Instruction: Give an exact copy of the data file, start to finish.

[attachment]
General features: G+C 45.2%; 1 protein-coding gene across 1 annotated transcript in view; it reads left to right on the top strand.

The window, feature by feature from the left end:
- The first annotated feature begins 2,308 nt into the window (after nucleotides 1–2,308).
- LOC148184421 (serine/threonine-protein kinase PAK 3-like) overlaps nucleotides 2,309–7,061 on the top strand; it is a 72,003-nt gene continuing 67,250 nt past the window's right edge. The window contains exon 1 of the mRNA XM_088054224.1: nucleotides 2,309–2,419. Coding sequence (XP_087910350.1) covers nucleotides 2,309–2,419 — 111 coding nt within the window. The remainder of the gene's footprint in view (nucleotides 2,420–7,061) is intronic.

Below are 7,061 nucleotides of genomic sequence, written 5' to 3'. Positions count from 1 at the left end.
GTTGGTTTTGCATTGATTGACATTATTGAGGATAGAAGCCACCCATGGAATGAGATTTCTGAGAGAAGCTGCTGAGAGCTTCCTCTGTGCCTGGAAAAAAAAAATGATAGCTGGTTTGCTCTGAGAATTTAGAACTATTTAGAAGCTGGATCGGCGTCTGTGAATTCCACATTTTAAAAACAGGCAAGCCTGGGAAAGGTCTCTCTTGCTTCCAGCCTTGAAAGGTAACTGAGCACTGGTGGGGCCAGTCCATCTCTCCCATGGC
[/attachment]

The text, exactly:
General features: G+C 45.2%; 1 protein-coding gene across 1 annotated transcript in view; it reads left to right on the top strand.

The window, feature by feature from the left end:
- The first annotated feature begins 2,308 nt into the window (after nucleotides 1–2,308).
- LOC148184421 (serine/threonine-protein kinase PAK 3-like) overlaps nucleotides 2,309–7,061 on the top strand; it is a 72,003-nt gene continuing 67,250 nt past the window's right edge. The window contains exon 1 of the mRNA XM_088054224.1: nucleotides 2,309–2,419. Coding sequence (XP_087910350.1) covers nucleotides 2,309–2,419 — 111 coding nt within the window. The remainder of the gene's footprint in view (nucleotides 2,420–7,061) is intronic.

Below are 7,061 nucleotides of genomic sequence, written 5' to 3'. Positions count from 1 at the left end.
GTTGGTTTTGCATTGATTGACATTATTGAGGATAGAAGCCACCCATGGAATGAGATTTCTGAGAGAAGCTGCTGAGAGCTTCCTCTGTGCCTGGAAAAAAAAAATGATAGCTGGTTTGCTCTGAGAATTTAGAACTATTTAGAAGCTGGATCGGCGTCTGTGAATTCCACATTTTAAAAACAGGCAAGCCTGGGAAAGGTCTCTCTTGCTTCCAGCCTTGAAAGGTAACTGAGCACTGGTGGGGCCAGTCCATCTCTCCCATGGC